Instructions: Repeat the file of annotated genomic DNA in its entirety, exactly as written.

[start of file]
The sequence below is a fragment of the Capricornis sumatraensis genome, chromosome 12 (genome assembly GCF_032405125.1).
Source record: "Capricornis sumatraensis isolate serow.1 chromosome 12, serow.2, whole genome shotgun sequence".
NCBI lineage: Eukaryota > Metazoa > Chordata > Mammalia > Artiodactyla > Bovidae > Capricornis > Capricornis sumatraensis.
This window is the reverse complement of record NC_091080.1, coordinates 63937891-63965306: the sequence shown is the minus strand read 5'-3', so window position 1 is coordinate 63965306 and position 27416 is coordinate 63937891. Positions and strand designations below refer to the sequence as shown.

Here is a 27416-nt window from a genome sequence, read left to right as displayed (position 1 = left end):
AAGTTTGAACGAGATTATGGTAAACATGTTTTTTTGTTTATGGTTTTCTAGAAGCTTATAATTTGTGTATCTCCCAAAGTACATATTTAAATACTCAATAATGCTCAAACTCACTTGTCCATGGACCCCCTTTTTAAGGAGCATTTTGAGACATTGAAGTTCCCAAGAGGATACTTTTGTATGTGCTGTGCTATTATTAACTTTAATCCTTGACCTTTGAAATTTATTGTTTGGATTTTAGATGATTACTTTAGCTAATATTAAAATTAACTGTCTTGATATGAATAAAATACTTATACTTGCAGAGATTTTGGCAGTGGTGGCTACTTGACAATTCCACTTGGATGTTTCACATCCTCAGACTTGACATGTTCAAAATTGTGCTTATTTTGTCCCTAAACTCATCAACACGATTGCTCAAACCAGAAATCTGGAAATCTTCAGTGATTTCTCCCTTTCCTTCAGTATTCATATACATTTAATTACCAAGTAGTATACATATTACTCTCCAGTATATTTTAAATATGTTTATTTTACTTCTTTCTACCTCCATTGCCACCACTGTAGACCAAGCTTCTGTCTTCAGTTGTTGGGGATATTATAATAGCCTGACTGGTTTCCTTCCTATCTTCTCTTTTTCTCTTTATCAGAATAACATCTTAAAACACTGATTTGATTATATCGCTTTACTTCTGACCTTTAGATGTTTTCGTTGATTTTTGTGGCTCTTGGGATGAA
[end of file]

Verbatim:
The sequence below is a fragment of the Capricornis sumatraensis genome, chromosome 12 (genome assembly GCF_032405125.1).
Source record: "Capricornis sumatraensis isolate serow.1 chromosome 12, serow.2, whole genome shotgun sequence".
NCBI lineage: Eukaryota > Metazoa > Chordata > Mammalia > Artiodactyla > Bovidae > Capricornis > Capricornis sumatraensis.
This window is the reverse complement of record NC_091080.1, coordinates 63937891-63965306: the sequence shown is the minus strand read 5'-3', so window position 1 is coordinate 63965306 and position 27416 is coordinate 63937891. Positions and strand designations below refer to the sequence as shown.

Here is a 27416-nt window from a genome sequence, read left to right as displayed (position 1 = left end):
AAGTTTGAACGAGATTATGGTAAACATGTTTTTTTGTTTATGGTTTTCTAGAAGCTTATAATTTGTGTATCTCCCAAAGTACATATTTAAATACTCAATAATGCTCAAACTCACTTGTCCATGGACCCCCTTTTTAAGGAGCATTTTGAGACATTGAAGTTCCCAAGAGGATACTTTTGTATGTGCTGTGCTATTATTAACTTTAATCCTTGACCTTTGAAATTTATTGTTTGGATTTTAGATGATTACTTTAGCTAATATTAAAATTAACTGTCTTGATATGAATAAAATACTTATACTTGCAGAGATTTTGGCAGTGGTGGCTACTTGACAATTCCACTTGGATGTTTCACATCCTCAGACTTGACATGTTCAAAATTGTGCTTATTTTGTCCCTAAACTCATCAACACGATTGCTCAAACCAGAAATCTGGAAATCTTCAGTGATTTCTCCCTTTCCTTCAGTATTCATATACATTTAATTACCAAGTAGTATACATATTACTCTCCAGTATATTTTAAATATGTTTATTTTACTTCTTTCTACCTCCATTGCCACCACTGTAGACCAAGCTTCTGTCTTCAGTTGTTGGGGATATTATAATAGCCTGACTGGTTTCCTTCCTATCTTCTCTTTTTCTCTTTATCAGAATAACATCTTAAAACACTGATTTGATTATATCGCTTTACTTCTGACCTTTAGATGTTTTCGTTGATTTTTGTGGCTCTTGGGATGAA